Originally published Jan. 4, 1998.
The drama of Tom Osborne’s third national championship, the joyous celebrations of a final, perfect season and a No. 1 vote Saturday in the coaches’ poll were a fitting end to the career of a remarkable man.
And to the woman who stood at his side through all the good and the bad.
To Tom and Nancy Osborne, it must not seem so long ago — soon after he became the University of Nebraska’s head football coach in 1973 — that fans at an Omaha banquet gave him a standing ovation.
He looked embarrassed.
“I wish you wouldn’t do that to me,” he responded. “I haven’t won a single game yet.”
That summer, after NU’s first day of practice, he spoke at the Nebraska Coaches Association convention in Lincoln. Several coaches were honored for 25 years of service.
“I’ve been a head coach for one day now,” Osborne said. “Twenty-five years seems like an awfully long way off.”
Winters, summers. Springs and autumns. Seasons came, seasons went, including the football kind. Now, after 25 years, a “long way off” has arrived, and Tom and Nancy Osborne are ready to meet the future on their own terms.
He won 255 games, three national championships and the hearts of many. But it wasn’t just the winning. The Osbornes, native Nebraskans, have exhibited moral leadership and represented values dear to the citizens of their home state — constancy, loyalty, humility, steadfastness, dignity.
Amid countless standing ovations, roaring crowds, occasional griping by unhappy fans, job pressures, health concerns and a fish-bowl existence, the Osbornes have endured. They have stood together figuratively, just as they did literally last month after the coach announced his resignation at age 60.
Today they are honored as The World-Herald’s Midlanders of the Year.
What their future holds is of great interest to the many who have followed their lives — but it’s apparently unknown, even to them.
“I don’t really think either one of us knows what it is we want to do from here on out,” Nancy Osborne said. “We both believe something will float to the surface. Tom is not ready to ‘retire’ in terms of not working anymore. He has way too much energy.”
They will continue their volunteer and philanthropic activities, including the Teammates program they created and funded through the Osborne Endowment for Youth. Originally called Husker Teammates, the program has expanded beyond Huskers — it pairs adult mentors with junior high students and guarantees their postsecondary education if they graduate from high school.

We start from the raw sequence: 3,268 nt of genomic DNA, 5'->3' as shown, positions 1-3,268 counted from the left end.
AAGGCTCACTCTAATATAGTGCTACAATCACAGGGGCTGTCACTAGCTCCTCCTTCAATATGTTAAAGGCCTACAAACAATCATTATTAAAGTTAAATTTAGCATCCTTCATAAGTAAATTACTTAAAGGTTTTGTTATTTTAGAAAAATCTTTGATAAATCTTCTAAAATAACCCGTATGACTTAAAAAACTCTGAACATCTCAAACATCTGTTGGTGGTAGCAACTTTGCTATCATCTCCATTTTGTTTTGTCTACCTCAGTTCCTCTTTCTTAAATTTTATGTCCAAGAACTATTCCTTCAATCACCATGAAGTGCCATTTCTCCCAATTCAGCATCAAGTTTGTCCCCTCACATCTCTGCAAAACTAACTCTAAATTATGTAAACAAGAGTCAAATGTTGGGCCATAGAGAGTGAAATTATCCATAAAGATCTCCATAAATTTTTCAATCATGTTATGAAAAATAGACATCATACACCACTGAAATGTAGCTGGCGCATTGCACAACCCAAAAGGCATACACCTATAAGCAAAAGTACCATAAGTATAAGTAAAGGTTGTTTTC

The couple will lend their names to good causes. They will help with fund raising, for NU’s Love Library, for example, and for Hastings College, Tom Osborne’s alma mater.
But beyond volunteering and spending time with their family, they will look for something that occupies a greater share of their time and interests.
“I suspect,” Nancy said, “it will be something we haven’t even explored yet.”
It’s an exciting prospect.
People passing through Nebraska at the time of the coach’s Dec. 10 announcement may have been puzzled at the outpouring of feeling over the resignation of a football coach. Some Nebraskans, too, have wrestled with the outsized response.
The answer may lie in the fact that the Osbornes transcend football: To many, they represent all that Nebraska wants to be and hopes it is.
They are not clones. He is reserved and introspective, she is extroverted and outgoing — a real card, friends say.
After Friday night’s 42-17 victory over Tennessee in the Orange Bowl, Tom said merely that his team had done all it could. A smiling Nancy was more succinct: “We tromped’em!”
It was a typical response from a woman whose cheery outlook has balanced her husband’s serious approach. For Tom’s 50th birthday, she ordered a cake and had everyone at the football office laughing — she showed up wearing a black dress and veil.
A native of Gothenburg, Neb., Nancy Jean Tederman grew up in Holdrege, where her father managed the McDonald department store. At the University of Nebraska, she majored in elementary education and earned a high honor — president of the Mortar Board student honorary society.
Don Fricke, now a Lincoln dentist and for years a university regent, introduced Nancy to a graduate assistant football coach from Hastings, Neb. Her first impression: Tom Osborne was cocky.
For all who have followed the career of the polite, stoic, serious coach, that sounds funny today. In any case, Nancy said, she soon found that he was a man of decency and character.
The Osbornes were married Aug. 4, 1962, at the First Baptist Church in Holdrege. The Rev. Howard Osborne, Tom’s uncle, officiated.